You quote Reuben Young, secretary of crime control and public safety, as stating “I don’t specifically recall.” Well, can we assume then that he possibly recalled in general? And if he “generally” recalled, isn’t that sufficient to indicate a recollection?
I think 30 “no recalls” by a man in his position is tantamount to “taking the Fifth.” Ever since (and even before, really) Bill Clinton’s equivocation with “is,” it seems that semantics have been used to dodge the bullet by public officials (private, too, for the matter). Please pursue the Easley case to include the absent-minded secretary.
L.V. Corbett, Raleigh
The reason railroads ran through the heart of downtowns is that towns were built around railroads. That reason was reasonable at that time.
It no longer is reasonable to have particularly high speed railroads running through the heart of a city or town with all of the inherent dangers and inconveniences they create. If the reason that some people propose to do it is that it is prohibitively expensive to build one elsewhere, then so be it and don’t build it.
Particularly in Raleigh, where the general emphasis is on creating a “high quality of life,” in a beautiful, serene, safe setting (not a Tokyo), if we must speed up train traffic, let us build the tracks on the outer periphery of the city (as we did with RDU Airport) when funds are available. Let’s not disturb Raleigh and drag us more deeply into debt to satisfy a few (motives in doubt) who obviously are not looking to the best interests of Raleigh.
Regarding the location of a $205 million public safety “enclave” in the heart of downtown Raleigh: The proponents have something in the way of self-interest because the idea is ridiculous! All the Raleigh Police Department needs downtown is a small headquarters for administrative control. Its operating personnel need to be located in precincts throughout the city limits, not traffic clogged in downtown. So, too, with the fire department.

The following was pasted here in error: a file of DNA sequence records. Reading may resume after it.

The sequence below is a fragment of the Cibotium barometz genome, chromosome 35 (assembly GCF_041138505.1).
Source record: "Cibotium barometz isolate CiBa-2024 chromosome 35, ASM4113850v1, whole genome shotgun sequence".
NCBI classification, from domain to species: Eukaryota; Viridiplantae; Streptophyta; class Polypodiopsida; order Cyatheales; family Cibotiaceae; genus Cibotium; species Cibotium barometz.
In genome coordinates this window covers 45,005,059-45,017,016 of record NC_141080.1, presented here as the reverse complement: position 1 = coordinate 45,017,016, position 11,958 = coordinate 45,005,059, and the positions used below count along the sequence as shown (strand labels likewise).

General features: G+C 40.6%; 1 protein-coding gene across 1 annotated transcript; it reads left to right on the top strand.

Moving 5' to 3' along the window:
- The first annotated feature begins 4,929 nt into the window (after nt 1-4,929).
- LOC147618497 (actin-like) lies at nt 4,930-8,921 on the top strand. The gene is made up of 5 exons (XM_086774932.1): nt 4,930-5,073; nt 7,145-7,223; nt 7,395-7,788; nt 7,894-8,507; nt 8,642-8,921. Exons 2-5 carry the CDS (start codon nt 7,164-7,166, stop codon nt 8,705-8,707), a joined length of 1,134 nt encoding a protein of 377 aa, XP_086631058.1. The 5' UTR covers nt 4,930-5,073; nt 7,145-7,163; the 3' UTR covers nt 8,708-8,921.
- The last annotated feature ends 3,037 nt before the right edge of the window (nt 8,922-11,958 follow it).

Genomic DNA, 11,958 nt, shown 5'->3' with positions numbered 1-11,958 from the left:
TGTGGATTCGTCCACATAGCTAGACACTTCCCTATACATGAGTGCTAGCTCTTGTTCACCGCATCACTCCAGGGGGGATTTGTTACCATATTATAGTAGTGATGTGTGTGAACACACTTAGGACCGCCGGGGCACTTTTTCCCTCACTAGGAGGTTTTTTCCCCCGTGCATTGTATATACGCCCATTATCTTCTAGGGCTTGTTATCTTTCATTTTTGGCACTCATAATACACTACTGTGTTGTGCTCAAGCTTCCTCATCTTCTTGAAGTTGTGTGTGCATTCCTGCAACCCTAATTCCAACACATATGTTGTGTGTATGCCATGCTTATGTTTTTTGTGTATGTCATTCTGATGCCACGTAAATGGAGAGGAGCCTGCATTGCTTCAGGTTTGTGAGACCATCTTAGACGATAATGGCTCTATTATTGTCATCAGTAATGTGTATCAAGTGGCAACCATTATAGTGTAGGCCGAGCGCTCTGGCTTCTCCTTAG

More than a “Pentagon” in downtown, what the people of Raleigh and Wake County really need is to combine the county and city sheriff/police departments for both efficiency in their functions and for cost effectiveness. Other areas in the U.S. have done this very successfully (Jacksonville/ Duval County, Fla.).
Raleigh residents have much greater needs for their limited dollars. Call a halt to this!
Vernon Malone, a real life treasure, was a modest man. We had selected him to be parade marshal and guest speaker at Veterans Day ceremonies at the state Capitol. He parked at Peace and Salisbury. When the ceremonies were all over, he said goodbye and started to walk back to Peace and Salisbury!
I called Sgt. Richardson of the Raleigh Police Department (on parade detail) to take Malone into “custody” and deliver him to his car. We sort of ushered him into the cruiser and slammed the door. Vernon was, for the first and only time, confined! He shouted, “What if someone sees me in here?” We laughed and told him to duck down, which he sheepishly did!
He never failed to oblige anyone.